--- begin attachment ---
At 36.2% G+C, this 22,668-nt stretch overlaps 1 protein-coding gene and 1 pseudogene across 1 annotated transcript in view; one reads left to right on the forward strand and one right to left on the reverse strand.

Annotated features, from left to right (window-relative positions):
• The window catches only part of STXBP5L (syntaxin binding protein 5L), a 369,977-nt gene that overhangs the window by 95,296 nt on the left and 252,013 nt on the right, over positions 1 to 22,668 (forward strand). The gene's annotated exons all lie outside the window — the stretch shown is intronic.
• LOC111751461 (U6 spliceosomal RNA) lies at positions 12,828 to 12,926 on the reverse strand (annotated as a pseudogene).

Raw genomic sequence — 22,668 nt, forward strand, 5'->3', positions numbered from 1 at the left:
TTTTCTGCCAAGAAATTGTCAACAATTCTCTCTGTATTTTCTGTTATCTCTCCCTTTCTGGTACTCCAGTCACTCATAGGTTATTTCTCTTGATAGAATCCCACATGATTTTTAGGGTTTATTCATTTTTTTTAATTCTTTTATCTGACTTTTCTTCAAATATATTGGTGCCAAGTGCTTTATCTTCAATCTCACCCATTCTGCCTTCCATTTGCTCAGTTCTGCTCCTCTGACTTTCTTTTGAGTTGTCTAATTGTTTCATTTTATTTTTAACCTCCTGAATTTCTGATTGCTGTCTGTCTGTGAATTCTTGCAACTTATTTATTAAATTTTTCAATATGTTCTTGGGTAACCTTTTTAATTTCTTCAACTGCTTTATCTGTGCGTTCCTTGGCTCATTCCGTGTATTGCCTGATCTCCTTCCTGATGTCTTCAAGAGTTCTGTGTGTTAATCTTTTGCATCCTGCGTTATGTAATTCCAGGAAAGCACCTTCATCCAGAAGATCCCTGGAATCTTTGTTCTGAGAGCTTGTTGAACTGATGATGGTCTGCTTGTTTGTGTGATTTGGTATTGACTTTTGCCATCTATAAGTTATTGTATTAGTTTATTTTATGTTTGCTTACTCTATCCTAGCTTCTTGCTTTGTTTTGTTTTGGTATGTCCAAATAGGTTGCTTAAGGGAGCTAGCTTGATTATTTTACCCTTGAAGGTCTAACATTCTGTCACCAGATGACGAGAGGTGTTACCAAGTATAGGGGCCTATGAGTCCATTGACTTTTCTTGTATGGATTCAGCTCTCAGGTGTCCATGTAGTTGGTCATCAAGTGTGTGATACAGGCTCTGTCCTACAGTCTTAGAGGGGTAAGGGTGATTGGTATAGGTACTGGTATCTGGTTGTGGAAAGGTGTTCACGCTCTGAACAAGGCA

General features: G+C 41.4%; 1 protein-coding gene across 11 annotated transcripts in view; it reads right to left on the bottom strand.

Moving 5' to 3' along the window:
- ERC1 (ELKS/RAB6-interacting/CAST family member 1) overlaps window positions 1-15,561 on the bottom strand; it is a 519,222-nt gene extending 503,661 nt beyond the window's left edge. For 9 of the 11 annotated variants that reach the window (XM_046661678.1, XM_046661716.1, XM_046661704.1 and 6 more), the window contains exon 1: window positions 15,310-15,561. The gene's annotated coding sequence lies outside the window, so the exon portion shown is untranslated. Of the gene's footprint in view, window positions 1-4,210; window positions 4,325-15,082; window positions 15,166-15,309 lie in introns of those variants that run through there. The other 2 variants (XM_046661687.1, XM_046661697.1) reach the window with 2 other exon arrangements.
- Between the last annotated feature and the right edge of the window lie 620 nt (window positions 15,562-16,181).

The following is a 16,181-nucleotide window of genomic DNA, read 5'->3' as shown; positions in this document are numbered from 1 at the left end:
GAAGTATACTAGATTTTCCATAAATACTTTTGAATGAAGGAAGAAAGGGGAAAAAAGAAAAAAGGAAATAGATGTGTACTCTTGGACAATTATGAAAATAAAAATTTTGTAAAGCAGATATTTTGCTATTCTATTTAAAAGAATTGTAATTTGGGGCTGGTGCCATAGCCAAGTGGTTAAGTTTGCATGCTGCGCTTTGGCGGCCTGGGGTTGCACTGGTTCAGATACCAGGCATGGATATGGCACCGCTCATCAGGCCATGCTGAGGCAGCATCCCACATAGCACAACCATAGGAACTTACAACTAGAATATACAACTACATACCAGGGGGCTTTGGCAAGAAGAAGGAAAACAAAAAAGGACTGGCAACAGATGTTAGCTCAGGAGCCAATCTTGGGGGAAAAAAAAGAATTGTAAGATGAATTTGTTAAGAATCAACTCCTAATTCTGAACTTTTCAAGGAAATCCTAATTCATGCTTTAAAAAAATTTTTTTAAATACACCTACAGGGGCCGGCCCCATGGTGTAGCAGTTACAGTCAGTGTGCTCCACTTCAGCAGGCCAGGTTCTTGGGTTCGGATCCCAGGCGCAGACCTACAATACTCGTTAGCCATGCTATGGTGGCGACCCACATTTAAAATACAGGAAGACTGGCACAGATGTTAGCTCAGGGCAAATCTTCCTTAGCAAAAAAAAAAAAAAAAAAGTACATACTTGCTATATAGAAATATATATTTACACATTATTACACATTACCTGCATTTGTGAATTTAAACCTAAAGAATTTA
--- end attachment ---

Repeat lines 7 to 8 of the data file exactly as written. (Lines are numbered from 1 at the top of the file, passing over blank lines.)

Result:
General features: G+C 41.4%; 1 protein-coding gene across 11 annotated transcripts in view; it reads right to left on the bottom strand.

Moving 5' to 3' along the window: